Who receives national minimum wage rise

Disclosure Statement: Durand Financial Services Pty Ltd and its advisers are authorised representatives of Fortnum Private Wealth Ltd ABN 54 139 889 535 AFSL 357306. General Advice Warning: The information contained within this website does not consider your personal circumstances and is of a general nature only. You should not act on it without first obtaining professional financial advice specific to your circumstances.

(Australian Associated Press)

 

AUSTRALIA’S NATIONAL MINIMUM WAGE RISE

HOW MUCH IS IT?

  • National minimum wage will be $772.60 a week. That’s a 2.5 per cent or $18.80 a week increase
  • The increase is higher than last year’s 1.75 per cent and recognises the economic recovery from COVID-19 has been better than expected

WHEN DOES IT KICK IN?

  • The pay rise will start on July 1 for most sectors
  • On November 1, it will apply to the accommodation and food services sector (with the exception of the Fast Food Industry Award 2010), as well as the aviation, fitness and tourism awards
  • The decision will apply to people under the General Retail Industry Award 2020 from September 1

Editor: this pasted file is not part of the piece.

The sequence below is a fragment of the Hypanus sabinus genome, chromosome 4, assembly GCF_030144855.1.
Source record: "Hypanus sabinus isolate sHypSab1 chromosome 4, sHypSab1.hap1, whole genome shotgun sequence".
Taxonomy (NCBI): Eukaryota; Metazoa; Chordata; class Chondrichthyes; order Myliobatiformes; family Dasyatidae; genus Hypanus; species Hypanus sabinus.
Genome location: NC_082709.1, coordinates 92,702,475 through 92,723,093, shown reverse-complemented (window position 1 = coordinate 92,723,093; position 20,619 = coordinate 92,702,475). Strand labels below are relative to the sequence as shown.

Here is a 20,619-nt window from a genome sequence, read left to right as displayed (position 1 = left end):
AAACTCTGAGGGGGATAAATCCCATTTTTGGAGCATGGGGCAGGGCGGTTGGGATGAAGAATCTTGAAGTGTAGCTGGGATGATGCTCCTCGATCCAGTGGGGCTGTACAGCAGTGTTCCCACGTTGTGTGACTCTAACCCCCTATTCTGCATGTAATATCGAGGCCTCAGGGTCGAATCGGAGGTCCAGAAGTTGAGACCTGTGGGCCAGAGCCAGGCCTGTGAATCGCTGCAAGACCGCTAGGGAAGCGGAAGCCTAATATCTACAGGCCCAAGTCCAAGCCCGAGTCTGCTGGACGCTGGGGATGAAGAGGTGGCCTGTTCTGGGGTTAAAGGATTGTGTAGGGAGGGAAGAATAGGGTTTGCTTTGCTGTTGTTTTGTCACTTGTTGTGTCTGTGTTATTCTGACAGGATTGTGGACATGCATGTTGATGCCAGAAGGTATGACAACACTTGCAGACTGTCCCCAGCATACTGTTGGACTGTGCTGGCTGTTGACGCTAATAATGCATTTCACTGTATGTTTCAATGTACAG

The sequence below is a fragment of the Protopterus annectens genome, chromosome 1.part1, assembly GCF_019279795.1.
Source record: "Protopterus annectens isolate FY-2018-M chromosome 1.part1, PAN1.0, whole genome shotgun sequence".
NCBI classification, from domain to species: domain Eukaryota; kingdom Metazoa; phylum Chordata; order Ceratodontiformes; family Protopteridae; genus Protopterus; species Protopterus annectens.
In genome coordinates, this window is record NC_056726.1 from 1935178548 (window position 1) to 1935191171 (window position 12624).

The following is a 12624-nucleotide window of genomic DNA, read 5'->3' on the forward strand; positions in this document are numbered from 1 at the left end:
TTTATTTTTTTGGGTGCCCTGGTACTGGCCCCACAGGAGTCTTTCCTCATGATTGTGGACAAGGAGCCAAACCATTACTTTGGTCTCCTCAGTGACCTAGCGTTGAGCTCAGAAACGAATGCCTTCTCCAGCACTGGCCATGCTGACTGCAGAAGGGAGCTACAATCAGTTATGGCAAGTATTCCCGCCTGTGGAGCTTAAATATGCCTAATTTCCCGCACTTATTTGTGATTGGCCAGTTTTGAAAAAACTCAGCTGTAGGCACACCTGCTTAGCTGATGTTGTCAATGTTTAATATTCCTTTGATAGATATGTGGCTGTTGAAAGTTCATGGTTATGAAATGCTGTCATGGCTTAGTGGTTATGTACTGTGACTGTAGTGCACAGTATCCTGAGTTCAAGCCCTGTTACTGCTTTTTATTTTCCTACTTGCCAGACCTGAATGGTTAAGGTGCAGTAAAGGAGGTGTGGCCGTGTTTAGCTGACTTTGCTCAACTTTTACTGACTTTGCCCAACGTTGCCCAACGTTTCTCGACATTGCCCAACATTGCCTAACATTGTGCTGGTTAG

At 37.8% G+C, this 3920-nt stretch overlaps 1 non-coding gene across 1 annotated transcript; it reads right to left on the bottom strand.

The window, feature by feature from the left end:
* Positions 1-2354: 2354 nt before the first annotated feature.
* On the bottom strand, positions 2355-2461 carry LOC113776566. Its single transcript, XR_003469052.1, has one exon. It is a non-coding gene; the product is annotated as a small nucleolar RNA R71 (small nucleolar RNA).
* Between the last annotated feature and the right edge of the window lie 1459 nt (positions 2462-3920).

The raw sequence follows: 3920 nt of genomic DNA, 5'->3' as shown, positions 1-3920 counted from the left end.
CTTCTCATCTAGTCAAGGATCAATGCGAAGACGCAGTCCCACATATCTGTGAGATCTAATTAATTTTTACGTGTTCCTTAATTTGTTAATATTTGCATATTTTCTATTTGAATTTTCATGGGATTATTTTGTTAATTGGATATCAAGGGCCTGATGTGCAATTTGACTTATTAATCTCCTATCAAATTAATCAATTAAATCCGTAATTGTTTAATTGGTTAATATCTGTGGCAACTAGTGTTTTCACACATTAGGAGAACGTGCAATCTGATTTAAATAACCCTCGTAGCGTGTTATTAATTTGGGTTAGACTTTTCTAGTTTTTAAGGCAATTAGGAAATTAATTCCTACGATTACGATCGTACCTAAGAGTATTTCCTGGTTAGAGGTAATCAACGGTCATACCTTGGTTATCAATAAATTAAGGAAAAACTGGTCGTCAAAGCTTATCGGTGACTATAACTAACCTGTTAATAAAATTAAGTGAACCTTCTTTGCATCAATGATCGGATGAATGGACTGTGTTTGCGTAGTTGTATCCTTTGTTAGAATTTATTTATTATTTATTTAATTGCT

HOW MANY PEOPLE ARE AFFECTED?

  • Fair Work Commission decision directly affects over 2.3 million workers
  • It affects employees paid the minimum wage and those workers whose wages are set by a modern award minimum wage
  • The decision indirectly affects many more workers, particularly those paid close to the minimum wage or whose pay is set by a collective agreement linked to annual wage review

WHAT WAS SAID ABOUT THIS YEAR’S DECISION?

“The Australian economy has recovered to a greater extent and more quickly than anticipated.” – Fair Work Commission

“The pay rise today has been hard-fought for. It may well have been higher were it not for the fact Australia’s government, the Morrison government, refused to lift a finger in arguing for higher rates of pay.” – Labor frontbencher Tony Burke

“We are very disappointed they have decided to delay those increases, in particular for retail workers … who worked all the way through the pandemic.” – ACTU secretary Sally McManus

“This is a bitter pill to swallow for the approximately 230,000 small and family-owned businesses which dominate these particular sectors.” – Australian Chamber of Commerce and Industry acting CEO Jenny Lambert

0

Like This